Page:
I've done this to avoid major problems if a license gets posted on a blog or message board. (I'm guessing 99% of the people who buy a license wouldn't do this, but maybe you'd let a friend use your license to see a map (although the free version loads pro version maps) and then that person or another mutual friend posts it.) Anyway, if this happens, the license expires in less than a year so the damage isn't as great as if it was a perpetual license.
    Yeah, it is a little cumbersome, but considering the cost I think it is a good deal. If you've got a different idea that overcomes the issue, please let me know.

    Also, if you've got feature requests or usability ideas, drop me a note. I'm curious about what "scaling" means.

    Joe (the developer of Hexographer)

  17. I do believe I will be giving this a try.

  18. I really like the free version. The No. 1 selling point: you don't need to know anything in order to use it.

  19. The free version is pretty nifty. However, there are several problems with Hexographer that make me strongly advise people *not* to use it -- not even the free version.

    The online version is a Java app. Under ordinary circumstances, you can simply download a Java app like this, and run it on your own computer. Why would you want to do this? Because web sites go down. It is a fact of life. If you want to be able to open your maps eighteen months from now, it is mandatory that you be able to run the app locally. Unfortunately, the author of Hexographer has crippled the app so that it can *only* be run on his server.

    Strike one.

    A reasonable person would assume that the "one year license" means that you get free updates for a year, and that after that, you would need to upgrade or buy another license. That would not be ideal (open source is ideal), but it would at last not be unreasonable. However, the author of Hexographer has planted a time bomb in Hexographer -- the software STOPS WORKING after 365 days. This is completely unacceptable.

    Strike two.

    The "lifetime license" is the cherry on top of this fruitcake. You might think a "lifetime" license entitles you to free updates for as long as the publisher continues to support the product. That is what a reasonable person would assume. A reasonable person would be wrong. In fact, the software will self-destruct after 365 days, *unless* the publisher sends you a new license EVERY SINGLE YEAR, FOREVER. "Defective by design" does not even begin to describe this mad scheme.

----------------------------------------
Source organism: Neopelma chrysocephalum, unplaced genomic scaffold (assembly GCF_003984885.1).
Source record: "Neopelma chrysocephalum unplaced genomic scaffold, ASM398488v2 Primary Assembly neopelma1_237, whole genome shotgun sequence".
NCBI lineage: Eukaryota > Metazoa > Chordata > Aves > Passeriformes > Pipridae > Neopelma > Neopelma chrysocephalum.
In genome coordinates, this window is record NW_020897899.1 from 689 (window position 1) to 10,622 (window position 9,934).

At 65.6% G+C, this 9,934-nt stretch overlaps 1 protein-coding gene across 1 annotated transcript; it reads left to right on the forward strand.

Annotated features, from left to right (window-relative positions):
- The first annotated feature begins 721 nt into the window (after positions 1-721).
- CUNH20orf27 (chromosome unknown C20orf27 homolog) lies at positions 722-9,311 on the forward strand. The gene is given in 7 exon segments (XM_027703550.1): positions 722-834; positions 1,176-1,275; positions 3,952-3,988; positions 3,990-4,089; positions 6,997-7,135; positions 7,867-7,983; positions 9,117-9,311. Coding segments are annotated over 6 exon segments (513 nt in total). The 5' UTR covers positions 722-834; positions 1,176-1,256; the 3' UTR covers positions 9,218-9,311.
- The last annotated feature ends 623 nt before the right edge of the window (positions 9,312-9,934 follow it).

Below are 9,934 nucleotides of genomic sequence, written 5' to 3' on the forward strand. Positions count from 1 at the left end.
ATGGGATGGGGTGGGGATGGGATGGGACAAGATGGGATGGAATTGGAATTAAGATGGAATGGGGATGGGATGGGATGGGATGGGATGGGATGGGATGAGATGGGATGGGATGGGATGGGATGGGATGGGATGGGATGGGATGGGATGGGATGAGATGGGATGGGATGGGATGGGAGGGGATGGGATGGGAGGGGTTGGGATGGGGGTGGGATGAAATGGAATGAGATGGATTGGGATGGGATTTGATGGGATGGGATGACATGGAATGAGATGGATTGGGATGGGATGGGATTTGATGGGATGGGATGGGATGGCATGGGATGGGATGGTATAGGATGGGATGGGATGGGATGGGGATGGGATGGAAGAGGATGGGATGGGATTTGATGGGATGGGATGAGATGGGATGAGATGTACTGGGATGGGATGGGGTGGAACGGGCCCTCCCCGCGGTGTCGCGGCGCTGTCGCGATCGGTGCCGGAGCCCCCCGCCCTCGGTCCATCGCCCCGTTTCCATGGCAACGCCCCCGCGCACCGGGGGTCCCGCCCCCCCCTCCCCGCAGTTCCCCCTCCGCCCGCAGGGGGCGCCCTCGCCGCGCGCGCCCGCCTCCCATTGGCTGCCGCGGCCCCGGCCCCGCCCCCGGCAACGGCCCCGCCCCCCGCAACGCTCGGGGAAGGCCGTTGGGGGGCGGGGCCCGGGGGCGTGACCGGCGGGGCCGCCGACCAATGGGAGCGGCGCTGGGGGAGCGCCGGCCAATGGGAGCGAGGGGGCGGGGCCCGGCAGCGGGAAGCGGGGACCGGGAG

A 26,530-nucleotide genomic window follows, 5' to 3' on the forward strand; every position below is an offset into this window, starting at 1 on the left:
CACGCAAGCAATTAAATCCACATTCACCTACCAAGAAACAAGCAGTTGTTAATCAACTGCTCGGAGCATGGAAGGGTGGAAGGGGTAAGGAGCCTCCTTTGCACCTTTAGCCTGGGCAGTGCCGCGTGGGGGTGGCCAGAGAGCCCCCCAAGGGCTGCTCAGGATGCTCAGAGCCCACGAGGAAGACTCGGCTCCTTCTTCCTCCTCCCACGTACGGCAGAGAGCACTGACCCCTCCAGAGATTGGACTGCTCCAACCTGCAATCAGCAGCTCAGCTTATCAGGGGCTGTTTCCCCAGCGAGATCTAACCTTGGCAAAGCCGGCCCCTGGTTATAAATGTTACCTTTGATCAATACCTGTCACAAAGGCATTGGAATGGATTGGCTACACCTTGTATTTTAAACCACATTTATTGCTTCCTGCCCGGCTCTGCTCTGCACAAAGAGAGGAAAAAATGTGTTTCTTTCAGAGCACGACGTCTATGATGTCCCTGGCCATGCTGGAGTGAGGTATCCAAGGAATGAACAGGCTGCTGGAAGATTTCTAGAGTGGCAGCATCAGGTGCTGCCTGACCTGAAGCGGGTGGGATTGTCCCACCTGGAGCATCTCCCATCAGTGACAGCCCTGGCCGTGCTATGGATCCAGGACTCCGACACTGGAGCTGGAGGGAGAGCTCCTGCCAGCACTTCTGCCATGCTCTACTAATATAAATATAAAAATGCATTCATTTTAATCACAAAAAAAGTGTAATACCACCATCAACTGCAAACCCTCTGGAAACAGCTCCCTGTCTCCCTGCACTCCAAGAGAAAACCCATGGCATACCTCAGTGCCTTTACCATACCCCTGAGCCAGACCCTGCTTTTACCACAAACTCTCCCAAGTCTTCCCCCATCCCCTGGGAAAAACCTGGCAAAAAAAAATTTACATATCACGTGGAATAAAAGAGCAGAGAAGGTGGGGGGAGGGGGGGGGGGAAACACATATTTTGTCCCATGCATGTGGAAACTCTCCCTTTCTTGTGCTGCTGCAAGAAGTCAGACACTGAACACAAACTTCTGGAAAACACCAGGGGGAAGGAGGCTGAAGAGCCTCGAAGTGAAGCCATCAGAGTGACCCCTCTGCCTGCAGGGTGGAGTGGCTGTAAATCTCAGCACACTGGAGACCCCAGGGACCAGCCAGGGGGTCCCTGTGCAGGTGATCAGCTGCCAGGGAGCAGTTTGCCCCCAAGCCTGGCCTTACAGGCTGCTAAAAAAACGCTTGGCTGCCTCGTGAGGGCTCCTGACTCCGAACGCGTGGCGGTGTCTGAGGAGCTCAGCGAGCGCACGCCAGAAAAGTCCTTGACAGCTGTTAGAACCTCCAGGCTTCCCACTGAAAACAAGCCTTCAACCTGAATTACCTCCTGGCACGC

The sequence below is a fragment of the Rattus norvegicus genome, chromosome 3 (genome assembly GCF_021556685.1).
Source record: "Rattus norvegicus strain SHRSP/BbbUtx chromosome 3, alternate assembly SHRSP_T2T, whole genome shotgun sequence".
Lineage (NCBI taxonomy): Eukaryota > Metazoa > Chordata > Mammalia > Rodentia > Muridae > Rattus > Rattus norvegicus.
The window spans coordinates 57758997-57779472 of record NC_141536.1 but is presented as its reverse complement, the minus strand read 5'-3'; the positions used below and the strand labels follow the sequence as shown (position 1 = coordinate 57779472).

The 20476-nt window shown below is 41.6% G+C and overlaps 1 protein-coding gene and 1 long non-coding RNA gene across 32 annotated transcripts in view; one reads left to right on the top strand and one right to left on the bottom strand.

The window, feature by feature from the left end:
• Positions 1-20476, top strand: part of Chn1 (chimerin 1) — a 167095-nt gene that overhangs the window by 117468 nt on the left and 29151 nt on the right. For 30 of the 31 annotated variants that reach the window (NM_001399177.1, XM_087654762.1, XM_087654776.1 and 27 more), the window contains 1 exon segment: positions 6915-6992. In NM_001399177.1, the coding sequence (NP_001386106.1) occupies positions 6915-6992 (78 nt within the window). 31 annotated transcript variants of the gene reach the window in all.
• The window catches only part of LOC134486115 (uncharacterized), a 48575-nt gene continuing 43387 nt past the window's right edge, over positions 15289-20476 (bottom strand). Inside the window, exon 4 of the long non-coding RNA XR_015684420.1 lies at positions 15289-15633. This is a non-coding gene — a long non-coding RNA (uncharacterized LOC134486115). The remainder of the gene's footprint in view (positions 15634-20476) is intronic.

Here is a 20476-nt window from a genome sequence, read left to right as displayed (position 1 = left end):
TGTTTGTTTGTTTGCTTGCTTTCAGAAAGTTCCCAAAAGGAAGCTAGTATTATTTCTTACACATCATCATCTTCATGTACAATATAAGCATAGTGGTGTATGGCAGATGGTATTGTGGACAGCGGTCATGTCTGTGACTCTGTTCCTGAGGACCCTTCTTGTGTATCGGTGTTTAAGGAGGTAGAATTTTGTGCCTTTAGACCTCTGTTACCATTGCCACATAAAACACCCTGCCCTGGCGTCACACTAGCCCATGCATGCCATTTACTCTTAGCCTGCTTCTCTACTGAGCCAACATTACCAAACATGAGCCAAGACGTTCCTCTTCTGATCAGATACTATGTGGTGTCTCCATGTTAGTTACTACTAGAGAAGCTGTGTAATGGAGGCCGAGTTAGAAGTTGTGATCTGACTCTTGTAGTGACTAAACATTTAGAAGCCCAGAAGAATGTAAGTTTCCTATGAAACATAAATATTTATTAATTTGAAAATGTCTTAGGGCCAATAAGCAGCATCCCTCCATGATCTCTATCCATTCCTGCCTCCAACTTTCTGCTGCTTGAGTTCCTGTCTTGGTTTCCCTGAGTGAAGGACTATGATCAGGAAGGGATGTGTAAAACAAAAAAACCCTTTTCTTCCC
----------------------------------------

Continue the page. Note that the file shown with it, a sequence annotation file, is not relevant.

Strike three.

    If you value your time -- the time you spend drawing maps, and the time you spend role-playing with your friends -- I strongly urge you not use Hexographer at all, not even the free version, until these horrendous licensing problems are corrected.

  20. I think it's wonderful (and I'm a bit confused by the previous poster's Strike 1). I'm using it as a design tool right now.

    I used it to go back and restructure the map for my 4th novel. It's easy to design a landmass with hexes, moving things around and what-not. When finished, I exported and printed the map. Then, I traced over that map to draw a pretty, traditional map to insert in the book.

    I'm now using it to design the map for my current novel and have already moved something around to meet the story's needs. This used to be such a big pain in the booty.

    Eventually, I'll get to use if for gaming! But right now I'm running a Pendragon campaign so I don't need it for that.

  21. Mr. Hayden does not understand why being unable to run the "free" java app locally is "strike 1".

    Remember Arr-Kelaan Hexmapper? Lots of people used it. Lots of people still do. However, the Arr-Kelaan site is long, long gone. If the author of Arr-Kelaan Hexmapper had crippled the app, as the author of Hexographer has done, then as soon as the Arr-Kelaan site went away, all of the time and effort spent creating maps with that software would be gone. The maps you created would be forever inaccessible.

    If you value your time, you simply can't afford to use the "free" version of Hexographer.

    Ergo, "strike 1".